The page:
Waisak (Vesak) Observation of the Life of Buddha

Waisak is one of the most important Buddhist festivals in the world. While only one out of six Indonesians is Buddhist, this is still one of Indonesia’s main religious celebrations. Waisak, also known as Vesak Festival, is celebrated to commemorate the birth, enlightenment, and death of the Gautama Buddha.

Every year, the schedule is different since it is planned according to the full moon day, which usually falls in May.

The event is a public holiday across Indonesia, although the main ceremony takes place at Java’s Borobudur temple. You will see thousands of monks and Buddhist devotees gather at Borobudur temple carrying holy fire and holy water during the celebrations.

On arrival in the Borobudur temple, people circle the temple three times in the clockwise direction before receiving blessings from the temple gurus. Then, they release paper lanterns into the sky to symbolize enlightenment of the universe.



Rambu Solo (Tana Toraja Funeral Festivals) - Sending the Dead to the After-life

Rambu Solo, also known as Toraja Funeral Festival, is another ceremony that allows you to experience the more traditional Indonesian culture. It usually occurs between July and September, celebrated all over the country by the Toraja people. One of the festivals is the Rambu Solo funeral ceremony, intended to send the spirit of the dead on their new journey to the afterworld. It involves many fascinating funeral rites performed by the family to reduce their misfortunes and any kind of bad luck to the family of the deceased.

Visitors are welcome to join and observe the whole ceremony.






Galungan is one of Bali’s major and most important Hindu festivals. This celebration is to commemorate the victory of “Dharma”, or good over the “Adharma”, or evil. The date of the event changes every year since it follows the 210-day calendar system called “Pawukon”, so it’s held twice a year. This event takes place for ten consecutive days, where the festival’s opening day is marked by the celebration of Galungan, which celebrates the gratitude to the gods and the ancestral spirits by inviting them down to earth to dwell in the home of their descendants. The closing day is called “Kuningan”, which signifies the deities ascending back to the heavens.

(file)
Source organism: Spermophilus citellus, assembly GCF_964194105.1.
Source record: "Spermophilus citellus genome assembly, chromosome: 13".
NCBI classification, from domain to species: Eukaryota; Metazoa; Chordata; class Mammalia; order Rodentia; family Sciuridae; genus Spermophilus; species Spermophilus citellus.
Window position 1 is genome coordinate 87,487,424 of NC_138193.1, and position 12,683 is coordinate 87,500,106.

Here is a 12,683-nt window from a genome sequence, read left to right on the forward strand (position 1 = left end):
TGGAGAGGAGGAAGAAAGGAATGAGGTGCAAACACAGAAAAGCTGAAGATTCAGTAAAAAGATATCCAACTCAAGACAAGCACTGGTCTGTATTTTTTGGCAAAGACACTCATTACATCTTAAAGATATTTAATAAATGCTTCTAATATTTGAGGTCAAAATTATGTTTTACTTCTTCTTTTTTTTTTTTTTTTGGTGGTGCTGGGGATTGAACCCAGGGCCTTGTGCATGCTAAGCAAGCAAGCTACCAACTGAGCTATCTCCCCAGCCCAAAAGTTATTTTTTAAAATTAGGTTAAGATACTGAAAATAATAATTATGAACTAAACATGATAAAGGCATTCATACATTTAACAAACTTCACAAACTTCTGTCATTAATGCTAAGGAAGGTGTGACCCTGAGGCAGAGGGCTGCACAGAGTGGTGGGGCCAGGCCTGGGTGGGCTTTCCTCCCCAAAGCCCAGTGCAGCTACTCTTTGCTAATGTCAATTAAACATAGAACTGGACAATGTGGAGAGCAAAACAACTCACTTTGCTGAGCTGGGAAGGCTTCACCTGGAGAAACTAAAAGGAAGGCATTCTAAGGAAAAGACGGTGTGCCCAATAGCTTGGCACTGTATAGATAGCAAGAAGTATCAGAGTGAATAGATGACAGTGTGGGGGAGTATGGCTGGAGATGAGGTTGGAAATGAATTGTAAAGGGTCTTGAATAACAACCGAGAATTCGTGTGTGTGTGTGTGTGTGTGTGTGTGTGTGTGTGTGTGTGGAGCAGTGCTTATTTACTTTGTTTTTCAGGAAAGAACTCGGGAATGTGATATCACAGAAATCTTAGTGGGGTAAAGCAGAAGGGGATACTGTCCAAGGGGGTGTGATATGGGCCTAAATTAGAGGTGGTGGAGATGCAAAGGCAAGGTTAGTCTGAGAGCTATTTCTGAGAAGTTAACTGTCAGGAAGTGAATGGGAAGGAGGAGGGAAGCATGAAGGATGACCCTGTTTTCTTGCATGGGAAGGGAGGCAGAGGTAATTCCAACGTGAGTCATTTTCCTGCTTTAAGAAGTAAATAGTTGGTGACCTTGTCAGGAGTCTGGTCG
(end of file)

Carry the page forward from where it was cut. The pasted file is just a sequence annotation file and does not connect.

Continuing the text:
The festival is very important for the Balinese, similar to Nyepi or New Year when everyone returns and rejoices with their families.

The entire island will be made extra special during the festival with all kinds of traditional decorations. Most special is the tall bamboo pole called ‘Penjor’ decorated with young coconut leaves, fruits, and flowers set up at the entrance of every house and temple.

A ceremony called Ngelawang is performed during Galungan in every village. It is a ritual to expel evil and any negative spirit, which is performed by ‘Barong’ – a divine protector in the form of a mythical beast. The barong is invited into homes throughout the village to restore the balance between good and evil.

During the Kuningan closing festival, you will see a special offering made of yellow turmeric rice. This is the color of the god Wisnu, the protector and member of the Hindu trinity. Also, it is believed that at the event, the Supreme God Sang Hyang Widi is invited to earth to give blessing for all the people as a closure to the series of Galungan festivals. This is a fascinating festival to observe and be a part of if you’re visiting Indonesia in November.


Suwat Water Garden Festival

The Suwat Water Garden Festival, also known as the Water War, is held annually in the last week of December until the first week of January in the area of Suwat Village in Gianyar. This 3-day festival showcases multiple cultural performances and activities including a rice planting race, tug of war, duck and pigs catching competitions, and the crowd’s favorite water war. Similar to Songkran in Thailand, people use buckets, water guns, or anything that could scoop water from the river and splash it on others. This is believed to wash away all the bad luck from the previous year and start anew.

On the first day, people in the village make their way around their homes collecting trash, especially plastic waste, and whoever collects the most wins a special prize. Many also visit the temple to pray early in the morning. On the second day, you will see people gather at the local river to prepare for the last day event, followed by traditional games and activities in the middle of the paddy fields. The last day, called ‘Siat Yeh’, symbolizes washing and cleaning one another with a new spirit in the new year, which is when the water fight takes place.

This festival welcomes all the locals, visitors, and tourists. If you are around Gianyar at this time, join in and enjoy this festival!